Hong Kong: Inflation rose to 4.6% In April23 May, 2011, 18:29. Posted by Zarathustra
Tags: Economy, Hong Kong, Inflation
Headline composite CPI inflation in April was 4.6% yoy, up from the revised rate of 4.4% in March (previous estimate was 4.6%), meeting consensus estimate.
CPI(A) rose by 5.0% compared to April 2010, continued with the trend of faster rate of inflation for the consumer basket of low-expenditure (a.k.a. low income) families, while CPI(B) and CPI(C) rose by 4.5% and 4.2% compared to April 2010.
Inflation in April 2011 was mainly driven by alcoholic drinks and tobacco (19.9% yoy), food prices (6.3% yoy), and electricity, gas and water (7.9% yoy). Durable goods is the only component which dropped in prices (-4.9% yoy). Private housing rents also rose by 5.7% yoy for the headline composite CPI.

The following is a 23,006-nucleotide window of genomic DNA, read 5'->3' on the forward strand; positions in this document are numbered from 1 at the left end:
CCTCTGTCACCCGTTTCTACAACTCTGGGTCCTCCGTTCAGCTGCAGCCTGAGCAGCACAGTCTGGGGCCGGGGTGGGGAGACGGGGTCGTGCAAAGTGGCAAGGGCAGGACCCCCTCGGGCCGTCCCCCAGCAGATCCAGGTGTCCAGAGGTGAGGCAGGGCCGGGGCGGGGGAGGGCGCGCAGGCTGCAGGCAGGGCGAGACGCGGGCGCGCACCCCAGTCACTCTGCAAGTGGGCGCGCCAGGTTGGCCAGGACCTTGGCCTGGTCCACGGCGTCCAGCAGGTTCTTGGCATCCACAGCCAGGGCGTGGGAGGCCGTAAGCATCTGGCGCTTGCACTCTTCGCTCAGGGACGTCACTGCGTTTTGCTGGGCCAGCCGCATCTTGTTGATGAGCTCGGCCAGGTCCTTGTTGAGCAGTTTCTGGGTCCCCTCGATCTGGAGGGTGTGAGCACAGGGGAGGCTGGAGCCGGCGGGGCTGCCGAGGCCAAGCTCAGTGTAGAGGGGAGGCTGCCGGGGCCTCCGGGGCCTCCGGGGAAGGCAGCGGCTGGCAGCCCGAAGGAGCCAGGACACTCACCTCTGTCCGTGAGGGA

Source:Census and Statistics Department
This set of number is hardly surprising. Sticky inflation in China means that inflation in Hong Kong will be just as high given the amount of goods from China we consume. The implementation of minimum wage will also put upward pressure in prices in the short-term. The government has previous adjusted its inflation forecast upward from 4.5% to 5.4% for the headline CPI, and from 4.5% to 5.5% for the underlying CPI.
My judgment, however, is that as China continues with its monetary tightening, inflation will likely be less of a problem for China by the end of this year as the economy slows. Given the potentially lower inflation in China towards the end of this year, as well as the continuous spill over of monetary tightening from China to Hong Kong, I think inflation in Hong Kong may also become less of a problem towards the end of this year or early next year.
For now, I believe further acceleration of inflation in Hong Kong in the coming months is still possible before inflation pressure eases later this year or early next year.